Hostels are a phenomenal choice for shoestring budget travelers. With little money and a spirit for adventure, hostels can be the perfect accommodation for students, gap-year participants, or anyone looking to do as much traveling as possible on a tight budget. Scary stories and movies aside, there are some really quirky characteristics that lots of hostels have in common, and some might find them a pleasant escape from the sterile hotels that charge double for similar accommodations. Keep reading to get the scoop on the top 10 secrets kept by hostel staff, and then decide if you’re still down to book.
10 The Staff Speaks English
Hostels are known for hiring real locals from the area and forcing you to do as much painstaking translation as possible. That blank look the front desk gives when you’re using English to check-in - it’s a stare that says “respect my country and culture” versus what you suspect to be “I don’t understand what you’re telling me”.
Usually, to work the front desk at a hostel, staff will know some level of basic English. On the bright side, you'll completely immerse yourself in the culture of the country you're visiting. After all, one of the best parts of travel is getting out of your comfort zone.
9 Basic Means Basic
Your accommodations include a basic bunk in a dorm-style room with basic linens (and occasionally towels and a little breakfast). But you can't expect you'll get the same quality extras of a pricier hotel. You might not get the softest linens and towels at a hostel, and basic might not include air conditioning no matter how humid the weather gets.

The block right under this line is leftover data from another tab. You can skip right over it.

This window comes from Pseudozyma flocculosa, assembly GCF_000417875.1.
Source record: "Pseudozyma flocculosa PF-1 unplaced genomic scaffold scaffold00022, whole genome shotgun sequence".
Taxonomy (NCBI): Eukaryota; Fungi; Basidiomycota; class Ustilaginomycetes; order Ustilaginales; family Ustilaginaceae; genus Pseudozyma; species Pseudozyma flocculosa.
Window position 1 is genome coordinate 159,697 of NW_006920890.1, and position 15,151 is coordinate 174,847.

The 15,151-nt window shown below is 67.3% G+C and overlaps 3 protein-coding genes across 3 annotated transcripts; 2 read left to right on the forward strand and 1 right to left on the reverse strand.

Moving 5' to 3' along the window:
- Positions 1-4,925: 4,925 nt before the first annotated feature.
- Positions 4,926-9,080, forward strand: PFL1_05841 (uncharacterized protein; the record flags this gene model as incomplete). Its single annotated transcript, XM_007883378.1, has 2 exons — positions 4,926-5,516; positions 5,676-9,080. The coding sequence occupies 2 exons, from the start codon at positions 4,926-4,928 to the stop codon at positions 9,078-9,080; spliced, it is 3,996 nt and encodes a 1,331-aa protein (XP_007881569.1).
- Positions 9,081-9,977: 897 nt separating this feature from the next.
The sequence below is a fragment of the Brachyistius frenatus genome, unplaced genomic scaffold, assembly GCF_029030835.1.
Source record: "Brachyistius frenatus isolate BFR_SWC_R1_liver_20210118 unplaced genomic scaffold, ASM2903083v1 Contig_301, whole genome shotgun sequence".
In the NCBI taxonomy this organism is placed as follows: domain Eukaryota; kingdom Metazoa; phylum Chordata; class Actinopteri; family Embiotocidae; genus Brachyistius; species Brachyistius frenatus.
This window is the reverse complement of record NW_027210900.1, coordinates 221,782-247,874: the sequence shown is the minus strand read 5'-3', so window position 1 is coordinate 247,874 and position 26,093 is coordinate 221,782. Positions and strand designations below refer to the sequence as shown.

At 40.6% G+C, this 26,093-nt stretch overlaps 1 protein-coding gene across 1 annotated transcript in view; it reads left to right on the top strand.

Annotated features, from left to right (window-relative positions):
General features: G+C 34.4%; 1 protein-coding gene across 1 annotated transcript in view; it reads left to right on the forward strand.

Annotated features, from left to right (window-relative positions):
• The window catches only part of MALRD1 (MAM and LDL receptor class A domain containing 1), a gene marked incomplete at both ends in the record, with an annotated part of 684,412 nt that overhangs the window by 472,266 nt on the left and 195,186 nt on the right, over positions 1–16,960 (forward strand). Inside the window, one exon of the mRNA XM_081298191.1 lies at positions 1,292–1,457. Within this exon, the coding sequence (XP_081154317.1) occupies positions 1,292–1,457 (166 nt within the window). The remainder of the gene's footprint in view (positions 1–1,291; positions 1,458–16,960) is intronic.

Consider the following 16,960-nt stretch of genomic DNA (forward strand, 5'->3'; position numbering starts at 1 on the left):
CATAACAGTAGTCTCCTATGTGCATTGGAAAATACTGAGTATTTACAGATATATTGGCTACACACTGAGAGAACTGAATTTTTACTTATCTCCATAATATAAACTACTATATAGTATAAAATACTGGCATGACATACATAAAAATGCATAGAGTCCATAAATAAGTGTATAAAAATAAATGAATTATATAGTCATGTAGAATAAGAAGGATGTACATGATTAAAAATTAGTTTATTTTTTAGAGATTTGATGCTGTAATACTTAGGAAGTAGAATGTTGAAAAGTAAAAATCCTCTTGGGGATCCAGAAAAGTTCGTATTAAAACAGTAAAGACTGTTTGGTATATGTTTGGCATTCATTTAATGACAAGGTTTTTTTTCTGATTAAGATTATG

It's a good idea to double check ahead of time and see exactly what your hostel provides, so that you aren't left stranded without a towel or coffee for the morning. However, don't stress about the lack of mini-shampoo bottles, your own is probably nicer anyway!
8 Don't Forget The Essentials
Basic necessities are better than none but you should still prepare properly. Lots of hostels only provide towels for an additional fee so you might want to bring a soft one of your own.
Though you should be safe with assuming you'll get linens, some travelers choose to bring their own instead of using what's provided. Don't forget your soap, shampoo, hair conditioner, and other toiletries as most hostels won't provide these items, either. Also, don't forget your flip flops for the shared shower situation.
7 The Staff Doesn’t Get Paid
Ever stayed in a hostel and wondered how the same receptionist who greeted you at 11 AM was still lingering around at midnight? Many staff members don’t even get paid to be there. Instead, they get a bunk and a meal or two in exchange for their service. In fact, if you’re really running low on cash, you can get in on this deal, too, especially if you know multiple languages.
Chat up a manager about the possibility of a work stay. Your multilingual skills can be put to good use interacting with guests. In time you might be calling your once-temporary accommodation home.
6 Other People Live There
As mentioned above, people live there. Except, it may not only be working staff. “Nomads” tend to befriend guests staying at the hostel and might follow them back for a nightcap or two.
Once anyone is too hammered or tired to care, you’ll find that the common room sofa has been converted for an overnight guest who never made a reservation or filled out an application. Somehow, everyone just accepts the new member as a part of the community, and you can feel good about the welcoming environment.